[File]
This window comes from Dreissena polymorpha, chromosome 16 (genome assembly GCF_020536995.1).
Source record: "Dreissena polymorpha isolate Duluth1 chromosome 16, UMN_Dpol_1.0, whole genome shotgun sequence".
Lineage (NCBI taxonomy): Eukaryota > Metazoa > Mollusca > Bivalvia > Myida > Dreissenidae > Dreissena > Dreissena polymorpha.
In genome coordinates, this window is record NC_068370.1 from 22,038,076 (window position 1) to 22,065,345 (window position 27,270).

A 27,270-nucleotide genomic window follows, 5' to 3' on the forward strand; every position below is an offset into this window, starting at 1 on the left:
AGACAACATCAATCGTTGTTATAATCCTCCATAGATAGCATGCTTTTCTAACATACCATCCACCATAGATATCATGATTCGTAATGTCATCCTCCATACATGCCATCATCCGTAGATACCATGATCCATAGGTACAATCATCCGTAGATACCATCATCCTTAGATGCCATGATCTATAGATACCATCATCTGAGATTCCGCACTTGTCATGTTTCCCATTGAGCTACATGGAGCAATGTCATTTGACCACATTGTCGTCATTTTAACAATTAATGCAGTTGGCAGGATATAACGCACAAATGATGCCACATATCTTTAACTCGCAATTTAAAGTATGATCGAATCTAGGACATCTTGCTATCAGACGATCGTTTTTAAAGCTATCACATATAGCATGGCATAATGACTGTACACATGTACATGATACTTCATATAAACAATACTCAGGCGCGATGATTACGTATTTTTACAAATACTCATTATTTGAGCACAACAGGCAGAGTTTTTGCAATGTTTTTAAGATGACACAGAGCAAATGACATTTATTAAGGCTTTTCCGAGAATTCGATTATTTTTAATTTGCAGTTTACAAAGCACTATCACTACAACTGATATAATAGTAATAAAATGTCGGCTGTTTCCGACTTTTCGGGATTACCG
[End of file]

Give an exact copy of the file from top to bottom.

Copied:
This window comes from Dreissena polymorpha, chromosome 16 (genome assembly GCF_020536995.1).
Source record: "Dreissena polymorpha isolate Duluth1 chromosome 16, UMN_Dpol_1.0, whole genome shotgun sequence".
Lineage (NCBI taxonomy): Eukaryota > Metazoa > Mollusca > Bivalvia > Myida > Dreissenidae > Dreissena > Dreissena polymorpha.
In genome coordinates, this window is record NC_068370.1 from 22,038,076 (window position 1) to 22,065,345 (window position 27,270).

A 27,270-nucleotide genomic window follows, 5' to 3' on the forward strand; every position below is an offset into this window, starting at 1 on the left:
AGACAACATCAATCGTTGTTATAATCCTCCATAGATAGCATGCTTTTCTAACATACCATCCACCATAGATATCATGATTCGTAATGTCATCCTCCATACATGCCATCATCCGTAGATACCATGATCCATAGGTACAATCATCCGTAGATACCATCATCCTTAGATGCCATGATCTATAGATACCATCATCTGAGATTCCGCACTTGTCATGTTTCCCATTGAGCTACATGGAGCAATGTCATTTGACCACATTGTCGTCATTTTAACAATTAATGCAGTTGGCAGGATATAACGCACAAATGATGCCACATATCTTTAACTCGCAATTTAAAGTATGATCGAATCTAGGACATCTTGCTATCAGACGATCGTTTTTAAAGCTATCACATATAGCATGGCATAATGACTGTACACATGTACATGATACTTCATATAAACAATACTCAGGCGCGATGATTACGTATTTTTACAAATACTCATTATTTGAGCACAACAGGCAGAGTTTTTGCAATGTTTTTAAGATGACACAGAGCAAATGACATTTATTAAGGCTTTTCCGAGAATTCGATTATTTTTAATTTGCAGTTTACAAAGCACTATCACTACAACTGATATAATAGTAATAAAATGTCGGCTGTTTCCGACTTTTCGGGATTACCG